for Erik Lemke (1979-2012)


A hummingbird flies into a window 
that looks like the sky. Everything around here

looks like the sky. The sky looks tiger striped.
They call that kind of cloud 

something. I know somebody 
who knows about clouds. I could find 

out the name. Everything around here 
has a name. 


The hummingbird fell to the deck. My husband picked it up.

—What did it feel like in your hand? 
—Nothing. It felt like nothing. 
—Where is it now? 
—Not dead. It flew away. It disappeared and it disappeared again. 


I’ll tell you a joke. A hummingbird flew into a window…

I’ll tell you another joke. Treachery, 
we were friends once. 


In dreams the bird 
weighs more, so you can feel it

when you pick it up. So when 
it dies it seems 

like something actually happened. 
It’s a word 

around your hand and a sign 

at the stripped road. 
A mylar star on a plastic stick

tied to the sign. 
Blacktop. Post. A fat star’s

taut. It’s stuffed. 

It’s shining.
There’s going 

to be a party around here somewhere.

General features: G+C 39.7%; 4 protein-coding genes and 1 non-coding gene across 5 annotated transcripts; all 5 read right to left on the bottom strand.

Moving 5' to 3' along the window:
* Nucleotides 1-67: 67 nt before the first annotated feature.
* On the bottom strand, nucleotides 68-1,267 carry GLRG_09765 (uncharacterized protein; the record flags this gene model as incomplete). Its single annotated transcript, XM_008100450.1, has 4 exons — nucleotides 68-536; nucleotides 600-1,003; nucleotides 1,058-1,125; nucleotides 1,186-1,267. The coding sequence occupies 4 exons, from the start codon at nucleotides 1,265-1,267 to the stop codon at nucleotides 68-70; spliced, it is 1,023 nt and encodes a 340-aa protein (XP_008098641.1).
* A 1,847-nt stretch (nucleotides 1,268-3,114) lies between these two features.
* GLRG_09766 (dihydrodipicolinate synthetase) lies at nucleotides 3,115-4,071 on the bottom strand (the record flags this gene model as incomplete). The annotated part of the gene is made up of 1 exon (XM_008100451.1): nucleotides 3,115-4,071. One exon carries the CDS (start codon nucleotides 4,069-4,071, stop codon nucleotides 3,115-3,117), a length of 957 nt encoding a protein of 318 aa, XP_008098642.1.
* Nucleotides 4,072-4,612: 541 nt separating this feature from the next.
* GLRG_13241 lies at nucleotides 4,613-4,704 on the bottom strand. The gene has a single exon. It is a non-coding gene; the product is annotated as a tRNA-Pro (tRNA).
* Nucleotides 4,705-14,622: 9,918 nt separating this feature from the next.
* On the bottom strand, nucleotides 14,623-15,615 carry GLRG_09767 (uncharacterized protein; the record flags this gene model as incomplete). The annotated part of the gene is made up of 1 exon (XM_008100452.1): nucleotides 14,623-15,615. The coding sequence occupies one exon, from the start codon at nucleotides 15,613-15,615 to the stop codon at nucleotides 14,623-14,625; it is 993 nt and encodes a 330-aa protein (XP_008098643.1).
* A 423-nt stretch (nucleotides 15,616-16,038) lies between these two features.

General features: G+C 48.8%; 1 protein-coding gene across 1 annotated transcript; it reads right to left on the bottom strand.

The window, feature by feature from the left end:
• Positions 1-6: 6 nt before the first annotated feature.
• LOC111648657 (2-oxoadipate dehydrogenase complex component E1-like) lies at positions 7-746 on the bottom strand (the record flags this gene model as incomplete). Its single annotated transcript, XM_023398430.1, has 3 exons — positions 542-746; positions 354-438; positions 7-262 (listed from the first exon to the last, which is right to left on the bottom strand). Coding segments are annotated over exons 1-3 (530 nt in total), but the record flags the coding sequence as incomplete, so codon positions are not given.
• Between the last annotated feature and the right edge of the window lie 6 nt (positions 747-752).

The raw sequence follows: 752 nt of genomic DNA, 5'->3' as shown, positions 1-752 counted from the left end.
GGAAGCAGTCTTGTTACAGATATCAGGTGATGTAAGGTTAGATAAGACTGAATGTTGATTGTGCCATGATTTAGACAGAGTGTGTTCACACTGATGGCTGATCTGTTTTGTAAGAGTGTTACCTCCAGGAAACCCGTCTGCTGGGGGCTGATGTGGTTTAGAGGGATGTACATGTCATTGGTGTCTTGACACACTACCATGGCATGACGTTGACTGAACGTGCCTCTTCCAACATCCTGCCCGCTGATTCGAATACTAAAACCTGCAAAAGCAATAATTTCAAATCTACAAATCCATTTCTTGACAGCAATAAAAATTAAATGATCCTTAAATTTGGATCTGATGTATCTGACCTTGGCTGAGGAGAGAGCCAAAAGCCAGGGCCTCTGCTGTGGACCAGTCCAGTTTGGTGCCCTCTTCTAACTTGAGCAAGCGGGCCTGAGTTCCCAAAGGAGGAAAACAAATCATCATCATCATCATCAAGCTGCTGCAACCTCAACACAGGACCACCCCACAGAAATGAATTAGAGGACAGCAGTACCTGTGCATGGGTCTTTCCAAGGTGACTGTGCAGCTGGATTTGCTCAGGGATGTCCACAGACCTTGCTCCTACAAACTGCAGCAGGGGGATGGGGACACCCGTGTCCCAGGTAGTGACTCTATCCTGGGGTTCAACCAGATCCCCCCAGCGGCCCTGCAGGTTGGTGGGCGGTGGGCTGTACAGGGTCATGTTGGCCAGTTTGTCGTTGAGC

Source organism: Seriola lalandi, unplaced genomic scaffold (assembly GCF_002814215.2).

The bird weighs nothing waits nowhere.

The sky looks like a window and it flies right through.



Copyright © 2013 by Melissa Ginsburg. Used with permission of the author. This poem appeared in Poem-A-Day on November 1, 2013. Browse the Poem-A-Day archive.

About this Poem

"'Tigers' is an elegy for my friend, the poet Erik Lemke, who was as sharp and funny and caring as anyone I've met. This poem is an attempt to apprehend his death, a loss so sudden and nonsensical it seemed impossible.
Here are some lines from a poem of Erik's, 'Still Life with Straw and Rags':
...in the evening, in the darkness, dreaming of the stunned robin, how the bird’s feathers had caught in the rings of its hands"
—Melissa Ginsburg